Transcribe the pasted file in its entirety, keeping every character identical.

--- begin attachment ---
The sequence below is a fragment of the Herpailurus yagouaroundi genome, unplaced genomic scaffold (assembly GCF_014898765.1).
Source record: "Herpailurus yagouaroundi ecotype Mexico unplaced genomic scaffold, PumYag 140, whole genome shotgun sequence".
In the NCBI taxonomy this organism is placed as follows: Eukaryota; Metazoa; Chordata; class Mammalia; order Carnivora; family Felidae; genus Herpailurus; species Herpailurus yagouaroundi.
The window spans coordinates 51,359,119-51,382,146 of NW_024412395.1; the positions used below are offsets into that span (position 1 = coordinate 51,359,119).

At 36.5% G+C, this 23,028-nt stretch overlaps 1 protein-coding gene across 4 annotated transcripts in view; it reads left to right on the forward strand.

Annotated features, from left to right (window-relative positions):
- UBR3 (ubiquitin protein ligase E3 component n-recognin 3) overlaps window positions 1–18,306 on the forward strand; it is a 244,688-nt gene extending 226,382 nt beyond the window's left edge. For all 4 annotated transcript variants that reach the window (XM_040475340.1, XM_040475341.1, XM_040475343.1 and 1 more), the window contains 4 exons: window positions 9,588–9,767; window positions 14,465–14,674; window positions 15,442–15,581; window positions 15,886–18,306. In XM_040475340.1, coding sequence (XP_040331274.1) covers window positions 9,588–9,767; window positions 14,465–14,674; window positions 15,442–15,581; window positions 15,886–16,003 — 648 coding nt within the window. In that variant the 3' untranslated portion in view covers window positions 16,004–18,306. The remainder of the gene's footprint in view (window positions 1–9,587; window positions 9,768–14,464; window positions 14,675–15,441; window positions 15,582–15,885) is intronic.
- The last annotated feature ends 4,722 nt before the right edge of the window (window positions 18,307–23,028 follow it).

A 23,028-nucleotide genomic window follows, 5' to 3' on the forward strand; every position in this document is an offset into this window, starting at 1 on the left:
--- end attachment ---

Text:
The sequence below is a fragment of the Herpailurus yagouaroundi genome, unplaced genomic scaffold (assembly GCF_014898765.1).
Source record: "Herpailurus yagouaroundi ecotype Mexico unplaced genomic scaffold, PumYag 140, whole genome shotgun sequence".
In the NCBI taxonomy this organism is placed as follows: Eukaryota; Metazoa; Chordata; class Mammalia; order Carnivora; family Felidae; genus Herpailurus; species Herpailurus yagouaroundi.
The window spans coordinates 51,359,119-51,382,146 of NW_024412395.1; the positions used below are offsets into that span (position 1 = coordinate 51,359,119).

At 36.5% G+C, this 23,028-nt stretch overlaps 1 protein-coding gene across 4 annotated transcripts in view; it reads left to right on the forward strand.

Annotated features, from left to right (window-relative positions):
- UBR3 (ubiquitin protein ligase E3 component n-recognin 3) overlaps window positions 1–18,306 on the forward strand; it is a 244,688-nt gene extending 226,382 nt beyond the window's left edge. For all 4 annotated transcript variants that reach the window (XM_040475340.1, XM_040475341.1, XM_040475343.1 and 1 more), the window contains 4 exons: window positions 9,588–9,767; window positions 14,465–14,674; window positions 15,442–15,581; window positions 15,886–18,306. In XM_040475340.1, coding sequence (XP_040331274.1) covers window positions 9,588–9,767; window positions 14,465–14,674; window positions 15,442–15,581; window positions 15,886–16,003 — 648 coding nt within the window. In that variant the 3' untranslated portion in view covers window positions 16,004–18,306. The remainder of the gene's footprint in view (window positions 1–9,587; window positions 9,768–14,464; window positions 14,675–15,441; window positions 15,582–15,885) is intronic.
- The last annotated feature ends 4,722 nt before the right edge of the window (window positions 18,307–23,028 follow it).

A 23,028-nucleotide genomic window follows, 5' to 3' on the forward strand; every position in this document is an offset into this window, starting at 1 on the left: